The DJI Spark is currently the most advanced drone on the market when it comes to gesture control. We won’t dive in too deep, but suffice it to say that the technology is very far from advancing to the point shown in the Phantom X video.
The Toss Launch
The Phantom X video shows users casually throwing their prized possession in the air rather than taking off from the ground. Ironically, the only drones that can do this today are the least expensive fully manual drones that don’t have GPS or even altitude hold features. Fully-featured drones like those made by DJI don’t have the “toss launch” figured out yet.
The closest thing DJI has to a toss launch is a palm launch. I guess they figure that the tiny Spark is safe enough for most people handle while the props are spinning. We do think this feature is possible and could be coming soon. Accelerometers can sense weightlessness and turn the props on to initiate flight. So while toss launch doesn’t exist yet, we are sure it’s not science fiction. Is there a real need for this though? The need is not so clear.
Imagine a world where drones can swarm together as an autonomous fleet or move in patterns to spell words in the sky. That world already exists. Intel has led the way in drone light shows where hundreds of drones move in a choreographed show. Others have done the same with Parrot Bebops. The US military is experimenting with autonomous fleets of fixed-wing drones.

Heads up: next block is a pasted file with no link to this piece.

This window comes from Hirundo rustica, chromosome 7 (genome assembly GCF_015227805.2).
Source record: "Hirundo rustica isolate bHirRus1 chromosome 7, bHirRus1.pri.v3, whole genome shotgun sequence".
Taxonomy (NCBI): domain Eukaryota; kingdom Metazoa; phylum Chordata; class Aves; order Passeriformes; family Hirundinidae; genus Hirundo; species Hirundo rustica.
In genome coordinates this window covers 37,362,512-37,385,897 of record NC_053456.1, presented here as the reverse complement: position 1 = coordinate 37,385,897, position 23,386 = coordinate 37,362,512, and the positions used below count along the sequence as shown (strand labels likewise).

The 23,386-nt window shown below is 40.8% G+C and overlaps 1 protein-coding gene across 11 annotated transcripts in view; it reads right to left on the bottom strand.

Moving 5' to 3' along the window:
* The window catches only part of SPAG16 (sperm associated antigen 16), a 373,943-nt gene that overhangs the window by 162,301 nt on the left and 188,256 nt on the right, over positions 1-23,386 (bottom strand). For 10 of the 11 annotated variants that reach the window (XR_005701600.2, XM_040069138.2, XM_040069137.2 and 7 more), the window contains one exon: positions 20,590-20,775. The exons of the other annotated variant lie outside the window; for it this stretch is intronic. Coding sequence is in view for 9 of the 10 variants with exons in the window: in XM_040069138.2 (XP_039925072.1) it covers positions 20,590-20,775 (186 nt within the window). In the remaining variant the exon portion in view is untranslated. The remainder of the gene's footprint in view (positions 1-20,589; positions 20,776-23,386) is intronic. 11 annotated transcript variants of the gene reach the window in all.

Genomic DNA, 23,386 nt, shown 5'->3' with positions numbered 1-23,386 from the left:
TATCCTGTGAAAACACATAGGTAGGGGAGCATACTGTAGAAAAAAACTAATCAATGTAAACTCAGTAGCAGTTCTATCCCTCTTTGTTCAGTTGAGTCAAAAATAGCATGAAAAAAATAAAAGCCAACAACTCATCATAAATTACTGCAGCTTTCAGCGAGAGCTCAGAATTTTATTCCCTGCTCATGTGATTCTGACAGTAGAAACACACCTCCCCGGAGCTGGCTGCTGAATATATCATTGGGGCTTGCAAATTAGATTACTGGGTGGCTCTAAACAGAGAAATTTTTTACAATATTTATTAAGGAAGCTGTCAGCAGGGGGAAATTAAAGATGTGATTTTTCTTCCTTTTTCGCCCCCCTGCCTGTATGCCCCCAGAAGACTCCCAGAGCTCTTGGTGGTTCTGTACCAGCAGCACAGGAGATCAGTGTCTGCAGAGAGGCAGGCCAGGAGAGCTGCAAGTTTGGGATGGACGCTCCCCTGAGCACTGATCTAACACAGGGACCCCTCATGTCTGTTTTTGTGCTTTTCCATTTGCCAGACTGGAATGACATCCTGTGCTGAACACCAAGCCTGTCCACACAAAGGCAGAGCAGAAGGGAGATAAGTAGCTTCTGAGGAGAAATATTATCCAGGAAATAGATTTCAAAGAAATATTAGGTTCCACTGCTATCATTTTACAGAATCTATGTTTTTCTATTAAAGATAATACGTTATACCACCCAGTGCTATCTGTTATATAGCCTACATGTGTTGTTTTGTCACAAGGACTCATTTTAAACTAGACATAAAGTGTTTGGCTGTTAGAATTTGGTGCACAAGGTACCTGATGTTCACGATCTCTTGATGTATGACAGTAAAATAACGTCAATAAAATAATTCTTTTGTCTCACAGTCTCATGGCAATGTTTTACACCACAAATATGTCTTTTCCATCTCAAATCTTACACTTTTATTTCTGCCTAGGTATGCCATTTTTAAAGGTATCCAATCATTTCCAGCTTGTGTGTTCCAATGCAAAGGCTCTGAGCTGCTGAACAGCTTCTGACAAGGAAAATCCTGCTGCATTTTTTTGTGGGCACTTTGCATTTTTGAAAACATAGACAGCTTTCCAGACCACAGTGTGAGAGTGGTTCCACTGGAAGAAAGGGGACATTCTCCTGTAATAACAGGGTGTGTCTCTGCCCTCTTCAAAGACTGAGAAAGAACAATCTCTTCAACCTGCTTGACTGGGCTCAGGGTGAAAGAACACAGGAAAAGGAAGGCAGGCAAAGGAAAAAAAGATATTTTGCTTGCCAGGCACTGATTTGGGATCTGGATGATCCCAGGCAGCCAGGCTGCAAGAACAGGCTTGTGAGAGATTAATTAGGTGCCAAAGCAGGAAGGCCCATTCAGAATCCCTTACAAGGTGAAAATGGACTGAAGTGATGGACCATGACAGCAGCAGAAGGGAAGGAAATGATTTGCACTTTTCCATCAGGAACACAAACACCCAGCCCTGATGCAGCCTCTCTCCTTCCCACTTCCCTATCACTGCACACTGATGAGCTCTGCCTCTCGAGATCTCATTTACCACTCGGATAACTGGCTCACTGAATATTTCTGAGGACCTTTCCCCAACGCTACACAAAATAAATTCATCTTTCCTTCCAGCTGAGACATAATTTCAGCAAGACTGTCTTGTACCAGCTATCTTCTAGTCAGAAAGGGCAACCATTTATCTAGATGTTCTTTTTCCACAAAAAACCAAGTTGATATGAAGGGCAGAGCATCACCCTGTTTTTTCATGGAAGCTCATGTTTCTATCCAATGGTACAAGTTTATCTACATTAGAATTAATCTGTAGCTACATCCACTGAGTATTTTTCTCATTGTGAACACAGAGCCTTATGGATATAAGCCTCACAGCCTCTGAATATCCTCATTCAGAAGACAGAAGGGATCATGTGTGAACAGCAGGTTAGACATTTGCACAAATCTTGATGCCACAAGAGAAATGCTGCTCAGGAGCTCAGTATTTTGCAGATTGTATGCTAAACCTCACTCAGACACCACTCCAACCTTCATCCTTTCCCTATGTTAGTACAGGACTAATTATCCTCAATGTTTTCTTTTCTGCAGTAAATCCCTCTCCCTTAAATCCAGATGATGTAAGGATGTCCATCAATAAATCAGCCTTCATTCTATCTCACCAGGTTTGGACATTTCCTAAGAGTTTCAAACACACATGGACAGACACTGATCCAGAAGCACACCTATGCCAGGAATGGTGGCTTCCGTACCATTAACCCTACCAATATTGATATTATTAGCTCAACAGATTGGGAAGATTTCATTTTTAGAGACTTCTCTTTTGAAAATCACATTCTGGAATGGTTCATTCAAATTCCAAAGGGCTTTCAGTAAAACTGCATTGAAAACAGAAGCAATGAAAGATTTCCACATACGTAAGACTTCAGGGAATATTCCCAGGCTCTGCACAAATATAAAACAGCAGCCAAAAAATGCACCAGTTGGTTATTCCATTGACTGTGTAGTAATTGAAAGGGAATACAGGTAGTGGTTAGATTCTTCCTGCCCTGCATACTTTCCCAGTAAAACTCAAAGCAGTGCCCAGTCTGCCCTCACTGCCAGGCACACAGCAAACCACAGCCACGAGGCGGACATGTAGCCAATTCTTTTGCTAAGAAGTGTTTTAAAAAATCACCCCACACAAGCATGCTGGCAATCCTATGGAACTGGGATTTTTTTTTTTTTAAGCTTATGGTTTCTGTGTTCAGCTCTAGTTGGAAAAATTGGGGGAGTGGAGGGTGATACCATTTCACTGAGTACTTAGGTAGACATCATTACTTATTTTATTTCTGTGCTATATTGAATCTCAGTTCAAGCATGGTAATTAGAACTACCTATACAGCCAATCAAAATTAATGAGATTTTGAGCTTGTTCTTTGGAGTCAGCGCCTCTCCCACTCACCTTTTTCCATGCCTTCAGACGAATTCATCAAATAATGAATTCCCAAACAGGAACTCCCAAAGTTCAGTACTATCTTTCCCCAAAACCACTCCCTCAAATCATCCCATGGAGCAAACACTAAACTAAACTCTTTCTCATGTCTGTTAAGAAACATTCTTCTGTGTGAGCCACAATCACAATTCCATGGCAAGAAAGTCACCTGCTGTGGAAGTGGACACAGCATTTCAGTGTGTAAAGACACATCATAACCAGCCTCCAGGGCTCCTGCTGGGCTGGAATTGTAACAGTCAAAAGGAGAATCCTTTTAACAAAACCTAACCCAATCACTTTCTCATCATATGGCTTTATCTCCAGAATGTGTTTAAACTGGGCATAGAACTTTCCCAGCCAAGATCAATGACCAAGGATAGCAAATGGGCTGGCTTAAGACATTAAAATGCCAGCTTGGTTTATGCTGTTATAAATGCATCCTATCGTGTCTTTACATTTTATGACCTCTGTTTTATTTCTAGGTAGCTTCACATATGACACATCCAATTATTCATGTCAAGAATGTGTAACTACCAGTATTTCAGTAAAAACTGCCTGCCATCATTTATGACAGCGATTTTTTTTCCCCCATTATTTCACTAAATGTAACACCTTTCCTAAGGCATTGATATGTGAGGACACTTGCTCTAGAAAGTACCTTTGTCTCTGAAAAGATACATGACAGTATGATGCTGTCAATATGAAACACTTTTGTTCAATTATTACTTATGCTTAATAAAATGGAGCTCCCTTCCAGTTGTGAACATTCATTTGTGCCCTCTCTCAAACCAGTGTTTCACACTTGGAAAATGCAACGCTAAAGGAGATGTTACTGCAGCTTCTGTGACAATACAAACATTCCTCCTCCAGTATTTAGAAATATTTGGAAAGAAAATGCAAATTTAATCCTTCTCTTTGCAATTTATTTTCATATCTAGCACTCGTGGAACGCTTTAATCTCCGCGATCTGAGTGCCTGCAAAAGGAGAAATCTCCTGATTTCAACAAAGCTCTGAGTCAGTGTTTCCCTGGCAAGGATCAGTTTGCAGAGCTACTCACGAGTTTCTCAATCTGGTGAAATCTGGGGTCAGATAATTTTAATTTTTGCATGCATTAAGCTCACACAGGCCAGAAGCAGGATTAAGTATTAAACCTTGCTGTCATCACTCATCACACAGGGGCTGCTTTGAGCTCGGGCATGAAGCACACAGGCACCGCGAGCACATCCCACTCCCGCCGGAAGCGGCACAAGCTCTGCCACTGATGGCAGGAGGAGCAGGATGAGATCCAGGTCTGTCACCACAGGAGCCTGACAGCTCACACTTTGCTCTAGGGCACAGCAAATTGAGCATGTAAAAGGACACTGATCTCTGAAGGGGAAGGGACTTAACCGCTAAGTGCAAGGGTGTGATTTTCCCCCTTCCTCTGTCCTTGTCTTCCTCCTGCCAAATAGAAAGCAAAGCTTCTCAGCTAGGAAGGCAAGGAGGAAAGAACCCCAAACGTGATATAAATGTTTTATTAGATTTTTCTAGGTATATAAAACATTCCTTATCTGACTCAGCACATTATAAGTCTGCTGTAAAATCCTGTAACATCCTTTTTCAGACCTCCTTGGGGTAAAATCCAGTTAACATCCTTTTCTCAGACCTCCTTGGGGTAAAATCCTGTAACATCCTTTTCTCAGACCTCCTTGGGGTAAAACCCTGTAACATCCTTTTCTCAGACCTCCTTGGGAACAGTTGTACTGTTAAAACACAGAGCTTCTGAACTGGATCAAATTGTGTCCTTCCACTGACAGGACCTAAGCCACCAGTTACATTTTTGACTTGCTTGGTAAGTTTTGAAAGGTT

The Phantom X video shows several drones circling a moving object to capture video from all angles. We don’t think this kind of coordination is far off. Drones from several manufacturers are capable of tracking or following GPS beacons or visual targets. We don’t really see a huge use case for this feature or for the drones coordinating with each other, but it wouldn’t be very difficult to implement given what is already on the market.
Unless you are a drone novice you are probably aware of drones that have lifting legs. The two most well known are probably the DJI Inspire 2 and the Yuneec Typhoon series. We have never seen a Phantom-sized drone from DJI with retractable legs except for in the Phantom X Video.
There are a few ways to deal with the legs on a 360° camera drone. The Phantom X shown in the video is clearly using retractable legs. Another method is to not use legs at all. Recent patent filings demonstrate that the camera could be mounted on a moving structure that stows the cameras for takeoff and landing.
The Phantom X concept drone is an awesome idea. Of all the new concepts shown in their video the ones we are most excited about are a 360° camera drone and lifting legs on a Phantom. We would not be surprised if we see the Phantom X (or whatever the name ends up being) released in the next year. We can’t wait.